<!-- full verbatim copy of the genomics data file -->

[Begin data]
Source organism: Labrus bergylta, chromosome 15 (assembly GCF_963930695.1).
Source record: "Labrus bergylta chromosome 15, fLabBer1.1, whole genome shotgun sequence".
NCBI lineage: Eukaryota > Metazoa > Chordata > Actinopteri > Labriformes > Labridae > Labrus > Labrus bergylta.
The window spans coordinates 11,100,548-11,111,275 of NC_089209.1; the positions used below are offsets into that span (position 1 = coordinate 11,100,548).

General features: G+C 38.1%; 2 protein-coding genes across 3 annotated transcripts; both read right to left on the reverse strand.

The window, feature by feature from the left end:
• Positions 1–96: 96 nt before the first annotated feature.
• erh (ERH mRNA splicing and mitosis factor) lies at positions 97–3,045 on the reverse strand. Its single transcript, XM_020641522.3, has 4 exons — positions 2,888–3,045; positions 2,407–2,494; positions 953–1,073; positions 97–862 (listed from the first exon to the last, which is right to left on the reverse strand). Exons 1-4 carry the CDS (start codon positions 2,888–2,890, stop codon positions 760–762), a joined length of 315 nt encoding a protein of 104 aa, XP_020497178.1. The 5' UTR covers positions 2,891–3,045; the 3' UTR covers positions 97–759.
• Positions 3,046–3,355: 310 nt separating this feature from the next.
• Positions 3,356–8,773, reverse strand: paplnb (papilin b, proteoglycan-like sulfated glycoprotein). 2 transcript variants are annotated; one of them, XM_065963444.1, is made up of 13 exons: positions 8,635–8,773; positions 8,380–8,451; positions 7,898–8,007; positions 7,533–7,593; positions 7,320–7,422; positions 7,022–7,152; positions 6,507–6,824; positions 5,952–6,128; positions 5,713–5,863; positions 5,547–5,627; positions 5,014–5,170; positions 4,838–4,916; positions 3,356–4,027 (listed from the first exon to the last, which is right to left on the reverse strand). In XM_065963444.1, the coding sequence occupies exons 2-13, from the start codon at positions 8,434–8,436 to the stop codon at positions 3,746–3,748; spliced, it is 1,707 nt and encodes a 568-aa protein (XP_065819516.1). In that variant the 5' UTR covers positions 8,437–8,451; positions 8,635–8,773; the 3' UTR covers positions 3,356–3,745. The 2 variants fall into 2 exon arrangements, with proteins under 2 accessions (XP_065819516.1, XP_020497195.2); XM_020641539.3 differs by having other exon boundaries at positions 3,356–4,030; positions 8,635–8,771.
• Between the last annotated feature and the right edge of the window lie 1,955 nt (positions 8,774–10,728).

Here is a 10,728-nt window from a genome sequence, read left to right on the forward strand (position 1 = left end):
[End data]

Source organism: Labrus bergylta, chromosome 15 (assembly GCF_963930695.1).
Source record: "Labrus bergylta chromosome 15, fLabBer1.1, whole genome shotgun sequence".
NCBI lineage: Eukaryota > Metazoa > Chordata > Actinopteri > Labriformes > Labridae > Labrus > Labrus bergylta.
The window spans coordinates 11,100,548-11,111,275 of NC_089209.1; the positions used below are offsets into that span (position 1 = coordinate 11,100,548).

General features: G+C 38.1%; 2 protein-coding genes across 3 annotated transcripts; both read right to left on the reverse strand.

The window, feature by feature from the left end:
• Positions 1–96: 96 nt before the first annotated feature.
• erh (ERH mRNA splicing and mitosis factor) lies at positions 97–3,045 on the reverse strand. Its single transcript, XM_020641522.3, has 4 exons — positions 2,888–3,045; positions 2,407–2,494; positions 953–1,073; positions 97–862 (listed from the first exon to the last, which is right to left on the reverse strand). Exons 1-4 carry the CDS (start codon positions 2,888–2,890, stop codon positions 760–762), a joined length of 315 nt encoding a protein of 104 aa, XP_020497178.1. The 5' UTR covers positions 2,891–3,045; the 3' UTR covers positions 97–759.
• Positions 3,046–3,355: 310 nt separating this feature from the next.
• Positions 3,356–8,773, reverse strand: paplnb (papilin b, proteoglycan-like sulfated glycoprotein). 2 transcript variants are annotated; one of them, XM_065963444.1, is made up of 13 exons: positions 8,635–8,773; positions 8,380–8,451; positions 7,898–8,007; positions 7,533–7,593; positions 7,320–7,422; positions 7,022–7,152; positions 6,507–6,824; positions 5,952–6,128; positions 5,713–5,863; positions 5,547–5,627; positions 5,014–5,170; positions 4,838–4,916; positions 3,356–4,027 (listed from the first exon to the last, which is right to left on the reverse strand). In XM_065963444.1, the coding sequence occupies exons 2-13, from the start codon at positions 8,434–8,436 to the stop codon at positions 3,746–3,748; spliced, it is 1,707 nt and encodes a 568-aa protein (XP_065819516.1). In that variant the 5' UTR covers positions 8,437–8,451; positions 8,635–8,773; the 3' UTR covers positions 3,356–3,745. The 2 variants fall into 2 exon arrangements, with proteins under 2 accessions (XP_065819516.1, XP_020497195.2); XM_020641539.3 differs by having other exon boundaries at positions 3,356–4,030; positions 8,635–8,771.
• Between the last annotated feature and the right edge of the window lie 1,955 nt (positions 8,774–10,728).

Here is a 10,728-nt window from a genome sequence, read left to right on the forward strand (position 1 = left end):